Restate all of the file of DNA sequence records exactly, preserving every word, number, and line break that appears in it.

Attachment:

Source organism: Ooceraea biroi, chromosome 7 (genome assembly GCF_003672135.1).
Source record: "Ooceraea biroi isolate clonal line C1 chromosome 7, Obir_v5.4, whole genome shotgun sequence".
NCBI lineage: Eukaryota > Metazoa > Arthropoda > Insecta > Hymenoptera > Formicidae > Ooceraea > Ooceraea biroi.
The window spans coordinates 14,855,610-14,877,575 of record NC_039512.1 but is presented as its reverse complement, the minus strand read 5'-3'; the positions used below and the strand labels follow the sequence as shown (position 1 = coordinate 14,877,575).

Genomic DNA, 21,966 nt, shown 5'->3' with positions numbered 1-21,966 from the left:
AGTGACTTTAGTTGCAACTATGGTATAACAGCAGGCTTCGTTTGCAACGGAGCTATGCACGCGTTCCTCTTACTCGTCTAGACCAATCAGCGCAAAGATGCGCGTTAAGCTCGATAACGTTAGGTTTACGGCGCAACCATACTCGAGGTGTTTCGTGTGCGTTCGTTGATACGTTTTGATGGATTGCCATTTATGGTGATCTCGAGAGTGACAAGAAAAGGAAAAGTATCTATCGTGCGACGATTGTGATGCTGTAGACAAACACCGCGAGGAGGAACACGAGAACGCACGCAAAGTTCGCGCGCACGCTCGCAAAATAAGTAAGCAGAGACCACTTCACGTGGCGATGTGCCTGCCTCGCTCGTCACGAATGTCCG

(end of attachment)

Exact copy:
Source organism: Ooceraea biroi, chromosome 7 (genome assembly GCF_003672135.1).
Source record: "Ooceraea biroi isolate clonal line C1 chromosome 7, Obir_v5.4, whole genome shotgun sequence".
NCBI lineage: Eukaryota > Metazoa > Arthropoda > Insecta > Hymenoptera > Formicidae > Ooceraea > Ooceraea biroi.
The window spans coordinates 14,855,610-14,877,575 of record NC_039512.1 but is presented as its reverse complement, the minus strand read 5'-3'; the positions used below and the strand labels follow the sequence as shown (position 1 = coordinate 14,877,575).

Genomic DNA, 21,966 nt, shown 5'->3' with positions numbered 1-21,966 from the left:
AGTGACTTTAGTTGCAACTATGGTATAACAGCAGGCTTCGTTTGCAACGGAGCTATGCACGCGTTCCTCTTACTCGTCTAGACCAATCAGCGCAAAGATGCGCGTTAAGCTCGATAACGTTAGGTTTACGGCGCAACCATACTCGAGGTGTTTCGTGTGCGTTCGTTGATACGTTTTGATGGATTGCCATTTATGGTGATCTCGAGAGTGACAAGAAAAGGAAAAGTATCTATCGTGCGACGATTGTGATGCTGTAGACAAACACCGCGAGGAGGAACACGAGAACGCACGCAAAGTTCGCGCGCACGCTCGCAAAATAAGTAAGCAGAGACCACTTCACGTGGCGATGTGCCTGCCTCGCTCGTCACGAATGTCCG